There’s a lot of talk these days about employee engagement. And for good reason. When you look at the statistics showing the percentage of American workers who are either not fully engaged or are actively disengaged, it’s pretty startling. This short video tells the story pretty effectively.
But here’s an even bigger question: Is getting your employees engaged enough? I’m often asked about this, and more specifically, how the Fundamentals system relates to employee engagement. Let me try to answer those questions here.
Unlocking discretionary effort
Employee engagement is about capturing the hearts and minds of your people. It’s about having them fully apply themselves by going well beyond the minimum necessary to get the job done. We often refer to this as discretionary effort. The impact on your bottom line of capturing this discretionary effort can be huge. And while we certainly want everyone to give their best, if we never describe with clarity what we want them to do with this extra effort, we’re going to be less effective than we could be.
How do we want that effort focused?
The Fundamentals system provides a framework for defining and practicing the specific behaviors that most drive success in your organization. Beyond simply defining those behaviors though, it provides a systematic and sustainable method for teaching, practicing, reinforcing, and even measuring these behaviors so that they become truly institutionalized in your culture. If we can get our people to more consistently behave in these ways, we’ll undoubtedly be far more successful.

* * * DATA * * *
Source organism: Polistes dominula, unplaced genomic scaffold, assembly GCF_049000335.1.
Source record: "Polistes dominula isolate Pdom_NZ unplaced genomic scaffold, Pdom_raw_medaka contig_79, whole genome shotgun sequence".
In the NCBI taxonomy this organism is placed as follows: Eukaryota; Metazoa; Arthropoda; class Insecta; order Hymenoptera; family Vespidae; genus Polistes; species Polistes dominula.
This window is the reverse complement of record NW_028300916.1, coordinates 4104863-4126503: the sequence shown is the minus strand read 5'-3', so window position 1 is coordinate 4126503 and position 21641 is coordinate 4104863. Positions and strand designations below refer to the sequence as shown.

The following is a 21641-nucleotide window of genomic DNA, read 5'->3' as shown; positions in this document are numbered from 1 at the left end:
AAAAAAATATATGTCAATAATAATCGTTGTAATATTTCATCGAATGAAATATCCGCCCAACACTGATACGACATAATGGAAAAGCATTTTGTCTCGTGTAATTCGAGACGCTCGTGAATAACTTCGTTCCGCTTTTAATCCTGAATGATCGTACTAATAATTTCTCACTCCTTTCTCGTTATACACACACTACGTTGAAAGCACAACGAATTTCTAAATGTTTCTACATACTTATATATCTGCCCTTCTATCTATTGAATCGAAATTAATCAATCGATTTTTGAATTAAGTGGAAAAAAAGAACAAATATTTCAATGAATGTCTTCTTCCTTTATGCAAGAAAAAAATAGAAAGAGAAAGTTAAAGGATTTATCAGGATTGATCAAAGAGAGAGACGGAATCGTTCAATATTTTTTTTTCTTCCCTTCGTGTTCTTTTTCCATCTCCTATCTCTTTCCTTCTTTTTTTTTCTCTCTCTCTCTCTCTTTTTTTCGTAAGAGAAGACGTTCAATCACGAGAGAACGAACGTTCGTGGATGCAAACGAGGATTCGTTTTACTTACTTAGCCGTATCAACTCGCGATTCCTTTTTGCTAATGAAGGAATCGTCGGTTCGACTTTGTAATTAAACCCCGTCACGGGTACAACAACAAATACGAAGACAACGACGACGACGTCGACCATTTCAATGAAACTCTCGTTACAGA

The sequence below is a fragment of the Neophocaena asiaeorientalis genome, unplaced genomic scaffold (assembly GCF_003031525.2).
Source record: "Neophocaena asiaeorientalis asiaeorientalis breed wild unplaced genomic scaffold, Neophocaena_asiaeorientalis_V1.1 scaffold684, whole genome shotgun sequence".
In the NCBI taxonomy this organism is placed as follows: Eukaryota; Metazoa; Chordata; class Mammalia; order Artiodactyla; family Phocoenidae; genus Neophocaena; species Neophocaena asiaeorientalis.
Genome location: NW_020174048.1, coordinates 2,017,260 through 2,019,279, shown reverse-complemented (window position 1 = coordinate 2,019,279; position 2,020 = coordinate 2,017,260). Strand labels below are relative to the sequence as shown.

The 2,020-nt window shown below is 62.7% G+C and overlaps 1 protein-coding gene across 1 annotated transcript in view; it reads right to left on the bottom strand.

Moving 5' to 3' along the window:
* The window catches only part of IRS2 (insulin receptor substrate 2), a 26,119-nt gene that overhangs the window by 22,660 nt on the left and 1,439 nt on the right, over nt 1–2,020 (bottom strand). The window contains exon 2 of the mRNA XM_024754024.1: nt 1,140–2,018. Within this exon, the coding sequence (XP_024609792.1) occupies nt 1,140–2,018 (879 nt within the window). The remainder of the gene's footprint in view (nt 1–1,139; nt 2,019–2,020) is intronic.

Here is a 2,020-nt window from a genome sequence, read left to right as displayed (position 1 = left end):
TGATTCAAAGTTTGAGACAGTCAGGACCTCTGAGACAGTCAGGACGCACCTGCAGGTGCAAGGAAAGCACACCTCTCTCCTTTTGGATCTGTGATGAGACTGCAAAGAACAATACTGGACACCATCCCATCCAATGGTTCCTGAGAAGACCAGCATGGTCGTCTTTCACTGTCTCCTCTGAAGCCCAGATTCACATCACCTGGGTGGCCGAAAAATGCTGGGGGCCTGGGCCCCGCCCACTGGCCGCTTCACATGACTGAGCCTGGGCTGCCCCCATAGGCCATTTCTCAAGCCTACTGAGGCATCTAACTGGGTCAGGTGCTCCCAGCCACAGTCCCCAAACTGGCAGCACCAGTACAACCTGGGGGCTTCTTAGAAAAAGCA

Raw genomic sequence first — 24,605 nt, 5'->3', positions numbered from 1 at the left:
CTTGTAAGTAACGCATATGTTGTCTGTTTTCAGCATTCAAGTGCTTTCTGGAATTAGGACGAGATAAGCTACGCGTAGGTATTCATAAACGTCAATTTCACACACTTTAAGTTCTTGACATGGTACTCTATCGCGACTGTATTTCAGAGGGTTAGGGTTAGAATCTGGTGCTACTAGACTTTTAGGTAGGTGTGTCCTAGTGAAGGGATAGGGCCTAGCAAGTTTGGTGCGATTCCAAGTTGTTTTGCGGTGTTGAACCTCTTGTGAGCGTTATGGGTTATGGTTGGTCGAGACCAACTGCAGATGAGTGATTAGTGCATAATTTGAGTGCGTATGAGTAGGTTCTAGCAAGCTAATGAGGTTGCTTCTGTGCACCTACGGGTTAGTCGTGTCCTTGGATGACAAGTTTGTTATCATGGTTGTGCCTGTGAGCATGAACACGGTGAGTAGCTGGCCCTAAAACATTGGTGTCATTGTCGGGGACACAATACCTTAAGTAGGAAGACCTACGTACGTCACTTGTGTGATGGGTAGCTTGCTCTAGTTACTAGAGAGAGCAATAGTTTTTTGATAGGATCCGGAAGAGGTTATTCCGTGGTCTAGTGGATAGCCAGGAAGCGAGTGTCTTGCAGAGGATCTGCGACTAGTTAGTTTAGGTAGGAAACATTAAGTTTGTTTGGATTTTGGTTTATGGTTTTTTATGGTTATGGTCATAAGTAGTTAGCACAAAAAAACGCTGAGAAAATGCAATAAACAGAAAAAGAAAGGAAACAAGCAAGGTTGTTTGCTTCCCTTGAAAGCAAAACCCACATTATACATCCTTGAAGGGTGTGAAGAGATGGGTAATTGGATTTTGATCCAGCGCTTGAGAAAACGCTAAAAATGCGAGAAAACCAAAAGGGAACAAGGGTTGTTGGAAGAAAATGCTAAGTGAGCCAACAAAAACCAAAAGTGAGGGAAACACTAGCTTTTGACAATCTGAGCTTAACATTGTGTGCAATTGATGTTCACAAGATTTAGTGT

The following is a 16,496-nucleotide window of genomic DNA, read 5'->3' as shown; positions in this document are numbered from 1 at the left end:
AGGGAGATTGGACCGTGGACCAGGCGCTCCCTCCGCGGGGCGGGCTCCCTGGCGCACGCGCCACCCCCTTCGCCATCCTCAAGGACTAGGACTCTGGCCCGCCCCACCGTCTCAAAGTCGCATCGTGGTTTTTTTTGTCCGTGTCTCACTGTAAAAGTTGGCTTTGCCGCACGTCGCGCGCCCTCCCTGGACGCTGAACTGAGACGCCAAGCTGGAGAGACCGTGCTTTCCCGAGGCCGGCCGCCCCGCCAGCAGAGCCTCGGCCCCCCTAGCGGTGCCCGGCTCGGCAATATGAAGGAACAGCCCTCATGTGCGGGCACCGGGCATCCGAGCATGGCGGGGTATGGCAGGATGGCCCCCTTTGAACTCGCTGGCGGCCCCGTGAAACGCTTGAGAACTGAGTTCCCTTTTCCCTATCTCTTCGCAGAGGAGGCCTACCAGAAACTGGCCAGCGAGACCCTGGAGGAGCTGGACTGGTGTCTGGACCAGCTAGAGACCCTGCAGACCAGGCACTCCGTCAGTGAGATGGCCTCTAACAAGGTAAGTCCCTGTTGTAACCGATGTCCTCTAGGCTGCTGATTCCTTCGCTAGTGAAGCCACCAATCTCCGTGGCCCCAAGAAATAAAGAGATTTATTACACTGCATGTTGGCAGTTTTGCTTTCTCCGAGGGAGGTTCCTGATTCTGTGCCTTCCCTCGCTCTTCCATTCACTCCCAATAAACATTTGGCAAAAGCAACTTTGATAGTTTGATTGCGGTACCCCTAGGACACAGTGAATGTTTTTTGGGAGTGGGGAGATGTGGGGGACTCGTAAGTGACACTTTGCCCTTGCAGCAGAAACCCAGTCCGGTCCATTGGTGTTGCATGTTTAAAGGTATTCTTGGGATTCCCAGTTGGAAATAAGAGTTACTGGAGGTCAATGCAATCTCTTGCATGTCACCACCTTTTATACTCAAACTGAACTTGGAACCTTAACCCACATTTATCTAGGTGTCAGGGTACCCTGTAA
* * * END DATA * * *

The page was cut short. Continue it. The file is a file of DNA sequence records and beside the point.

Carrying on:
Here’s a simple example of the difference. Many of our clients have a Fundamental called “Honor commitments.” We know that when everyone does exactly what he or she say they’re going to do, when they say they’re going to do it, organizational effectiveness skyrockets. If our focus was purely on employee engagement, we could have people who really care, who put in lots of extra effort, but who frequently still fall short of honoring their commitments.
Let’s look at another example. Your company may place a high priority on teamwork as a part of your culture. However, an employee could be totally engaged, giving their best effort, and yet be more of a lone wolf who doesn’t work well in teams.
Creating cultural alignment
There’s no doubt that having people be fully engaged is clearly better than not; but engagement doesn’t guarantee cultural alignment. Cultural alignment is focused on getting everyone consistently doing the most important behaviors as you’ve defined them. And that’s what’s most required to be world-class.
The Fundamentals system is the simplest, most practical, and most effective program to help you reap the benefits of building a truly high performing culture by focusing on the behaviors that drive success. You can learn more by giving us a call: 877-HPC-5050